Monday, 21 May 2007


Debra Dickerson hates it that women have minds of their own and make choices of which she disapproves. Why can’t they just toe the goddamned feminist line?

Addendum: Women—even feminist women—are starting to pick Hillary Clinton to pieces. See here for Anna Quindlen’s catty column about the senator and would-be president. If Hillary is defeated, it may be because women won’t accept her as their leader. Wouldn’t that be ironic?

Addendum 2: I leave you this fine evening with a column by philosopher Christina Hoff Sommers.


Here is a scene from today’s stage of the Giro d’Italia, won by Italian Danilo Napolitano.


Will Nehs sent a link to this column about the Senate immigration bill, which I believe is being debated today. My two senators—Kay Bailey Hutchison and John Cornyn—are on record as opposing the bill, at least in its present form. Have you contacted your senators to make your views known?

Addendum: Here is John Fund’s latest column.

Addendum 2: I have an idea. Anyone (including Ted Kennedy, John McCain, and George W. Bush) who supports amnesty for illegal aliens should have to let a family of illegal aliens move in next door to him or her. Many of the elites who support amnesty will never pay a personal price for it. (Some, such as those who employ illegal aliens, will derive a personal benefit from it.) The social problems created by uncontrolled immigration are experienced primarily by ordinary, hard-working people in the Southwest. I know: I lived in Tucson for five years.

Addendum 3: Here is David Frum’s blog post.

Addendum 4: It boggles my mind that a Republican could support this bill. It shows the extent to which the Republican Party is beholden to business interests. Maybe progressives have been right all along in saying that the Republican Party is the party of big business. This doesn’t mean that I’m against business, but when the interests of business diverge from those of the nation as a whole, as in this case, the latter must prevail.

Best of the Web Today


Flower Mound

Two days ago, I did my sixth bike rally of the year and my 402d overall. The novelty of this particular rally is that it began and ended at the Texas Motor Speedway, which is 29.4 miles from my Fort Worth house. I’ve driven past the speedway many times while on Interstate 35W, but have never been in it or near it. The place is so big that the rally riders were allowed to park inside! We got started at 7:45 under threatening skies. The first mile or so was around the track. We were supposed to stay on the apron, but some of us rode on the track itself. I was astounded by the steepness of the banking (it says here that it’s 24º in the turns). It must be awesome to drive a race car on the track at high speed. I would have ridden on the track even longer than I did, but I was afraid that my bike tires would slip out from under me on the wet pavement. After circling the track, the riders were sent out of the speedway and into the countryside.

We got wet during the first hour, but eventually the rain stopped and the road surface dried. I rode with several friends, which made it all the more enjoyable. I ended up with an average speed of 17.08 miles per hour for 73.9 miles. That’s my longest ride since the Hotter ’n Hell Hundred in late August. I could have ridden 100 miles Saturday, although I would have been very tired at the finish. The course was comparatively flat and there was little wind. All in all, the weather was terrific. During my ride, I heard the shrill note of the red-winged blackbird several times. This took me back immediately to Metamora, Michigan, where my family lived while I was in kindergarten and first grade. There was a marsh near our house, and blackbirds like marshy ground. Sure enough, I was riding past a marsh when I heard the blackbirds two days ago. They were reminding me of my home state and of my childhood.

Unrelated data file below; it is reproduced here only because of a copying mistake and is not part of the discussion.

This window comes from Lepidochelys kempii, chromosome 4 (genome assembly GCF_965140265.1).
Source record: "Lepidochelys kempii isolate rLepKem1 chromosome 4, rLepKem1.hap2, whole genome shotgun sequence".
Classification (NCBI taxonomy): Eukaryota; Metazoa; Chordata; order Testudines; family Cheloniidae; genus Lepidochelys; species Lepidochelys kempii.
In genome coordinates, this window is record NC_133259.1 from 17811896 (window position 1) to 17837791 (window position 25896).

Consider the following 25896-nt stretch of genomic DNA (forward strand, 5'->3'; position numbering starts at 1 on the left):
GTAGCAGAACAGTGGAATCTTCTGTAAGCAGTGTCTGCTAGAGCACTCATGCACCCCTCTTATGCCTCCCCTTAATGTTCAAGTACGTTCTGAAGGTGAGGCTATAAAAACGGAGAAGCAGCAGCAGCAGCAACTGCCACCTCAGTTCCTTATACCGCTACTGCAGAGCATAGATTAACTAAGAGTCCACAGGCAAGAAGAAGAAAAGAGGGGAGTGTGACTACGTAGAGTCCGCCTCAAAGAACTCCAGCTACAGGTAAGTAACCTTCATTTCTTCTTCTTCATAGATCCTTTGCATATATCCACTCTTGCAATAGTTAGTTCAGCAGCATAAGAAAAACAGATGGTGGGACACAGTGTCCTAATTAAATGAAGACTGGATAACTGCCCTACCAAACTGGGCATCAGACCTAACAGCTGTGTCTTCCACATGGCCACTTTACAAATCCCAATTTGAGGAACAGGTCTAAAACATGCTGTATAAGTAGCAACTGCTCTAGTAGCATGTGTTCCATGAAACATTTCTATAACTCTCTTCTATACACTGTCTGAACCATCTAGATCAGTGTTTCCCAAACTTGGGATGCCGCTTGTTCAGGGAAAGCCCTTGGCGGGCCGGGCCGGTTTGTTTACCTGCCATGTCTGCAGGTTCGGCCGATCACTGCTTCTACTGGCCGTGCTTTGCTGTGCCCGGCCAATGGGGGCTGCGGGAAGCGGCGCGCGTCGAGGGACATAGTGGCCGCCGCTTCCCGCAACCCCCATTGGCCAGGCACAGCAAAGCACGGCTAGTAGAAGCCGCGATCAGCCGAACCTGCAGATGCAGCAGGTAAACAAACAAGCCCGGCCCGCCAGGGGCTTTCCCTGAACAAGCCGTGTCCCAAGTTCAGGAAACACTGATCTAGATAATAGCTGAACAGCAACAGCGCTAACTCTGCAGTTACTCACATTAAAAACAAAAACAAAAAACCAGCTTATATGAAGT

Lewis White Beck (1913-1997) on Immanuel Kant (1724-1804)

Certainly warm-hearted fellow-feeling was not Kant’s dominant trait, and he does not appreciate it in others as much as Stoic characteristics of independence, moderation, self-control, coolness, reserve, propriety, fortitude, and the like. But none of these has genuine moral worth in the sense that the good will has it, though they are nonetheless constituents of the good life and the emotional ground upon which moral education must work; without them, duty is only a voice crying in a wilderness.

(Lewis White Beck, “Sir David Ross on Duty and Purpose in Kant,” Philosophy and Phenomenological Research 16 [September 1955]: 98-107, at 106 [footnotes omitted])

From Today’s New York Times

To the Editor:

In reading “Failing by Example,” by Thomas L. Friedman (column, May 16), I was reminded of a job interview I had in the late summer of 2002. I had applied for a position with the Department of Agriculture’s Farm Service Agency, the state administrative officer position in Indiana, and had a phone interview scheduled.

As the interview was winding up, I was feeling very good about it, when the question came up: “How do you feel about the Bush tax cuts and the rebates?” I was floored, never expecting such a question. I had been working in the human resources field for years, and recognized right away that this question bordered on inappropriate.

I mustered the best neutral response I could think of, and the interview concluded. It has always struck me that that question was somehow an attempt to discover my political leanings. Now I know for sure.

Michael Scherger
Syracuse, May 16, 2007

A Year Ago